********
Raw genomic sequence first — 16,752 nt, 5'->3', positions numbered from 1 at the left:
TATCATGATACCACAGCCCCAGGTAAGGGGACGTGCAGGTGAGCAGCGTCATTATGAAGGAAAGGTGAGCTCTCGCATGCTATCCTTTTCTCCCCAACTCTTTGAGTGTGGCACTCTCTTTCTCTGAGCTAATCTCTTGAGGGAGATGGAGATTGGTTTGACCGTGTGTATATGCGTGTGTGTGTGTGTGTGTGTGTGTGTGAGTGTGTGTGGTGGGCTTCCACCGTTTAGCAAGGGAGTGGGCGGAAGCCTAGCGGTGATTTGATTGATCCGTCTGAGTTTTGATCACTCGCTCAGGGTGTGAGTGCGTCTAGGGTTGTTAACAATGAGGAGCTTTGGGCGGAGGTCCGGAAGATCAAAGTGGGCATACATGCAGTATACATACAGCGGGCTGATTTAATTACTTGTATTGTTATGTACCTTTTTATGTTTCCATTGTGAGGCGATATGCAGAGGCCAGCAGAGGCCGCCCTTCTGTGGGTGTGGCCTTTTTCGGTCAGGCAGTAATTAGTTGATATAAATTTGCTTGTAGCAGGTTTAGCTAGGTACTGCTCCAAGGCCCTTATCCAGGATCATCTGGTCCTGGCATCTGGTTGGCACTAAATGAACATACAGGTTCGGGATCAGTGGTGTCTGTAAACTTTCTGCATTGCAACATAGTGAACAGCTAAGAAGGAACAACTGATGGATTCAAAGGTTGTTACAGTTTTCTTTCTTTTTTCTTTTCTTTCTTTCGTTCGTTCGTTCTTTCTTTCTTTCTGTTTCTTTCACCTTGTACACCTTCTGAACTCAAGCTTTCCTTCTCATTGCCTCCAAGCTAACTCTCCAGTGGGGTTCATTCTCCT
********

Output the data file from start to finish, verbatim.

Raw genomic sequence first — 16,752 nt, 5'->3', positions numbered from 1 at the left:
TATCATGATACCACAGCCCCAGGTAAGGGGACGTGCAGGTGAGCAGCGTCATTATGAAGGAAAGGTGAGCTCTCGCATGCTATCCTTTTCTCCCCAACTCTTTGAGTGTGGCACTCTCTTTCTCTGAGCTAATCTCTTGAGGGAGATGGAGATTGGTTTGACCGTGTGTATATGCGTGTGTGTGTGTGTGTGTGTGTGTGTGAGTGTGTGTGGTGGGCTTCCACCGTTTAGCAAGGGAGTGGGCGGAAGCCTAGCGGTGATTTGATTGATCCGTCTGAGTTTTGATCACTCGCTCAGGGTGTGAGTGCGTCTAGGGTTGTTAACAATGAGGAGCTTTGGGCGGAGGTCCGGAAGATCAAAGTGGGCATACATGCAGTATACATACAGCGGGCTGATTTAATTACTTGTATTGTTATGTACCTTTTTATGTTTCCATTGTGAGGCGATATGCAGAGGCCAGCAGAGGCCGCCCTTCTGTGGGTGTGGCCTTTTTCGGTCAGGCAGTAATTAGTTGATATAAATTTGCTTGTAGCAGGTTTAGCTAGGTACTGCTCCAAGGCCCTTATCCAGGATCATCTGGTCCTGGCATCTGGTTGGCACTAAATGAACATACAGGTTCGGGATCAGTGGTGTCTGTAAACTTTCTGCATTGCAACATAGTGAACAGCTAAGAAGGAACAACTGATGGATTCAAAGGTTGTTACAGTTTTCTTTCTTTTTTCTTTTCTTTCTTTCGTTCGTTCGTTCTTTCTTTCTTTCTGTTTCTTTCACCTTGTACACCTTCTGAACTCAAGCTTTCCTTCTCATTGCCTCCAAGCTAACTCTCCAGTGGGGTTCATTCTCCT